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Japanese Alphabet

Many people tell me that Japanese is not a difficult language to learn to speak well enough to get by. When it comes to reading and writing however, it is a totally different story!

The reason some people find Japanese reading and writing difficult is because we use THREE sets of characters: hiragana, katakana and kanji.

Pronunciation of the Japanese Alphabet

Hiragana ひらがな and Katakana カタカナ

Japanese has two phonetic alphabets known as hiragana and katakana. These were invented to better fit the Japanese language, instead of depending on the Chinese characters (kanji), alone. Each character of the phonetic alphabet represents a syllable (a unit of sound).

The hiragana and katakana alphabets both have 46 basic characters and share the same sounds. Hiragana is used in nearly every Japanese sentence, in conjunction with kanji. Katakana, on the other hand, is mainly reserved for foreign names and loan words.

Since these two alphabets are phonetic, anything you can say in Japanese, you can write down using these characters.

While you're still familiarizing yourself with hiragana and katakana, it might help to take a look at the rōmaji. Rōmaji is the romanization of Japanese words using Latin script - that is, the same letters that we use in English. Rōmaji is read the same way as you would read a text in English; of course, you'll be needing the Japanese pronunciation though!

Hiragana Syllables

In Japanese dictionaries, entries are placed in alphabetical order - just like in English. However, the alphabetical order in Japanese is quite different.

The 46 hiragana characters are shown in the table below in "alphabetical" or "dictionary order." In this table, the characters are read from left to right, beginning from the top row.

So we read (a), (i), (u), (e), (o), then (ka), (ki), (ku), (ke), (ko), and so on.

Japanese pronunciation is easy! The most important pronunciations are those of the five vowels: (a), (i), (u), (e), and (o). Nearly every other syllable consists of a consonant and one of these vowels, so as long as you can distinguish these five clearly, you’ll be alright! Let's give them a try:

あ 

い 

う 

え 

a

i

u

e

o

か 

き 

く 

け 

ka

ki

ku

ke

ko

さ 

し 

す 

せ 

sa

shi

su

se

so

た 

ち 

つ 

て 

ta

chi

tsu

te

to

な 

に 

ぬ 

ね 

na

ni

nu

ne

no

は 

ひ 

ふ 

へ 

ha

hi

fu

he

ho

ま 

み 

む 

め 

ma

mi

mu

me

mo

 

ya

yu

yo

ら 

り 

る 

れ 

ra

ri

ru

re

ro

wa

o

n

Katakana Syllables

The 46 Katakana characters are shown in the same "alphabetical" or "dictionary" order below. The characters are read from left to right, beginning from the top row.

So we read (a), (i), (u), (e), (o), then (ka), (ki), (ku), (ke), (ko), and so on.

You can already pronounce all 46 of these characters, since they have the exact same sounds as hiragana!

a i u e o
k-
s-
t-
n-
h-
m-
y-
r-
w-
n

Kanji Characters

When the Japanese first wrote down their language many centuries ago, they borrowed characters from the Chinese language. These became known as kanji. They might have changed a little from their Chinese counterparts, but kanji are still used in Japanese today.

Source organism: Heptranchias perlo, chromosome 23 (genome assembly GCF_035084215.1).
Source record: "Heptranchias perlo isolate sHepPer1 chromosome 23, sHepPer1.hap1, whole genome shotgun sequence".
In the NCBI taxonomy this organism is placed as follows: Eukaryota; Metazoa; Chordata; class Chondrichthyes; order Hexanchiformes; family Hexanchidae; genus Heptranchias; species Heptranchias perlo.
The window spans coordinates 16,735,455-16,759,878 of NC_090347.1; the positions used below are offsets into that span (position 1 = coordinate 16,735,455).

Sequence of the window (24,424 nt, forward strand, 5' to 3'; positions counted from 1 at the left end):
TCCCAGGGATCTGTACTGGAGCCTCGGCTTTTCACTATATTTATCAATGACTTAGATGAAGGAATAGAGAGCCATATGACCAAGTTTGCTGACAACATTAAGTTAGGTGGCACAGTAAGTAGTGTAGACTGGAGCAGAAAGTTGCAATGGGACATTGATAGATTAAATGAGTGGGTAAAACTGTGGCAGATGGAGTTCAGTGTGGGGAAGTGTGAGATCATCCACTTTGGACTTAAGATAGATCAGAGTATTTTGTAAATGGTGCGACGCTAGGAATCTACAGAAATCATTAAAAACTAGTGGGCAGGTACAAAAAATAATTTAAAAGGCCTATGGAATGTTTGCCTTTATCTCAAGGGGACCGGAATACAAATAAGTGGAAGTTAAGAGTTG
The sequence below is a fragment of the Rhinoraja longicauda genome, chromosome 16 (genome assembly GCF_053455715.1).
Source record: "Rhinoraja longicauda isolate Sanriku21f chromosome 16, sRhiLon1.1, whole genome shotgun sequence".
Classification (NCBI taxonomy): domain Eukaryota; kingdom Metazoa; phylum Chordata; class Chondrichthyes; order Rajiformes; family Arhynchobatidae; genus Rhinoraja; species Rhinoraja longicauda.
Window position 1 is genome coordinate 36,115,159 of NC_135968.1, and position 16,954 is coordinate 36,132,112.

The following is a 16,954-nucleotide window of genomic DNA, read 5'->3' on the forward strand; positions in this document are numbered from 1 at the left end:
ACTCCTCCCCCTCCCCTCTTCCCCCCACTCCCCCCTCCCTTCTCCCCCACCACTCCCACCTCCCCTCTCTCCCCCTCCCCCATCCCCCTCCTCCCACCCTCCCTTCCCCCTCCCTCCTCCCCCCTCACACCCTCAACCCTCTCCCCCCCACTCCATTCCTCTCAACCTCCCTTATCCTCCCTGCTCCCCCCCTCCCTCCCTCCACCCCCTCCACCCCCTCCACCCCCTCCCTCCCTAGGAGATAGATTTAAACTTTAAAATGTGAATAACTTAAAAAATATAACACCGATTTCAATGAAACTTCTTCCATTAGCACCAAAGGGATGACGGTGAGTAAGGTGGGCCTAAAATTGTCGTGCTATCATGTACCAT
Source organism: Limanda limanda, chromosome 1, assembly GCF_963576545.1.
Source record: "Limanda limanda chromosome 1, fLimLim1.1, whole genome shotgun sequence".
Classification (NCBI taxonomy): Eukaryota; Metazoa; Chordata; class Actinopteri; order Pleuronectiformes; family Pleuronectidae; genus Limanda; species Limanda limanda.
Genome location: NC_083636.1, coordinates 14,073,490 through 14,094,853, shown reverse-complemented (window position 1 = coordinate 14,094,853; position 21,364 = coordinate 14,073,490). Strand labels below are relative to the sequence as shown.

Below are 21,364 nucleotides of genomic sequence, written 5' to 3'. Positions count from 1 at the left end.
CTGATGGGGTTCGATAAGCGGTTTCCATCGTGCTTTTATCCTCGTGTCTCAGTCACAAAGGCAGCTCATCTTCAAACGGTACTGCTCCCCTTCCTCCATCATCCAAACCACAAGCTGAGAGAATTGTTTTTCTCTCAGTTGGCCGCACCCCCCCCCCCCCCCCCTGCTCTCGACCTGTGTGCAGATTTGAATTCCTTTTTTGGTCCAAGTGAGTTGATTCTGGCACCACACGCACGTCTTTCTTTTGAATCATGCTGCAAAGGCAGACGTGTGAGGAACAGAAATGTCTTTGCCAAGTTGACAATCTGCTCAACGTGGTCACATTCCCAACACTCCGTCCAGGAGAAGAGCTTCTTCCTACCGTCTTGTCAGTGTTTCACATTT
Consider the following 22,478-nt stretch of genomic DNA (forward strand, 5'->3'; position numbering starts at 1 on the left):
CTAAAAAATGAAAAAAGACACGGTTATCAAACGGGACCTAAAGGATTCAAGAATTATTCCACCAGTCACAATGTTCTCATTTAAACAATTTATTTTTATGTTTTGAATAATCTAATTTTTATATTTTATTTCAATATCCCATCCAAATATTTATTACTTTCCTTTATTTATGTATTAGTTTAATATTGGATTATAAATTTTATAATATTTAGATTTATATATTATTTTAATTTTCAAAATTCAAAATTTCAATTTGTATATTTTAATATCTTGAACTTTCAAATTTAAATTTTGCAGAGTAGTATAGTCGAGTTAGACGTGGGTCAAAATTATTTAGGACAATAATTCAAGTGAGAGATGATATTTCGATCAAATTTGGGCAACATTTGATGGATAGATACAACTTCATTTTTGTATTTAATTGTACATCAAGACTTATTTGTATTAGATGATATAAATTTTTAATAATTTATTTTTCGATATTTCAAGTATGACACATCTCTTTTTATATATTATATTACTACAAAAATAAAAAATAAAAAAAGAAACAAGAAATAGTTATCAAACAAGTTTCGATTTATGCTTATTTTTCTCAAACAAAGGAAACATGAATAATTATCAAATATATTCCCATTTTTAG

Every kanji character has a meaning. Unlike the letters in the English alphabet, kanji look more like pictures. Where English letters represent sounds, kanji characters each represent a word - or if not a word, then at least a meaningful unit of language, such as a syllable.

Let's take a look at one of these characters below, the character for "big" ().

Pronunciation Tips

Let's take a look at some of the tricky sounds you need to watch out for in Japanese.

The "n" sound - ん

The character (n) is the only syllable in Japanese without a vowel. You can use this at the end of a word, or in the middle of a word - but never at the start of a word.

The pronunciation of this character can change a little depending on the syllable it's next to, but don't worry about that too much for now! Just say it as it looks like it should sound and you will be fine.

時間

じかん

jikan

time / hour

気分

きぶん

kibun

mood / feeling

Long vowels

When you see the symbol: " ˉ " written above a vowel in the rōmaji, make it a long sound. For example, さようなら (sayōnara) "goodbye."

さようなら

さようなら

sayōnara

goodbye

Double consonants

When you see double consonants like "tt" and "kk," insert a little gap before the "t" or "k" sound. For ちょっと (chotto) "a little bit," insert a gap between ちょ (cho) and っと (tto).

ちょっと

ちょっと

chotto

a little bit

薬局

やっきょく

yakkyoku

pharmacy

Double vowels

Aside from the 46 basic hiragana and katakana characters, there are some other combinations, such as きゃ (kya) and きょ (kyo). Pronounce them as one syllable, not two. For example, 京都 (Kyōto) "Kyoto" and 東京 (Tōkyo) "Tokyo."

京都

きょうと

Kyōto

Kyoto (city)

東京

とうきょう

Tōkyō

Tokyo (city)

Silent or short vowels

Sometimes vowel sounds like "i" and "u" sound like they are missing. A good example of this is the "u" sound in です (desu) "is." Don't worry, there's still enough of a sound to be able to distinguish the "u" sound from any other vowel sound.

です

です

desu

is / am / are

The name よしこ (Yoshiko) "Yoshiko" has a missing "i" sound. Instead, you'll just hear the "sh" sound from (shi). Don't panic - by hearing this sound alone, you will be able to distinguish the "shi" sound from any other "s" sounding syllable.

佳子

よしこ

Yoshiko

Yoshiko (common girl's name)

Let's practice

Lastly, try saying the following Japanese words, which look like English when written in rōmaji. Remember to pronounce the vowels - don’t confuse them with the English!

あれ

あれ

are

that

来て

きて

kite

come / arrive

さけ

sake

sake / alcohol

me

eye

to

and

Here are a few recommended Japanese lessons to try next!

またね! (Mata ne!)

Sayaka Matsuura: Rocket Japanese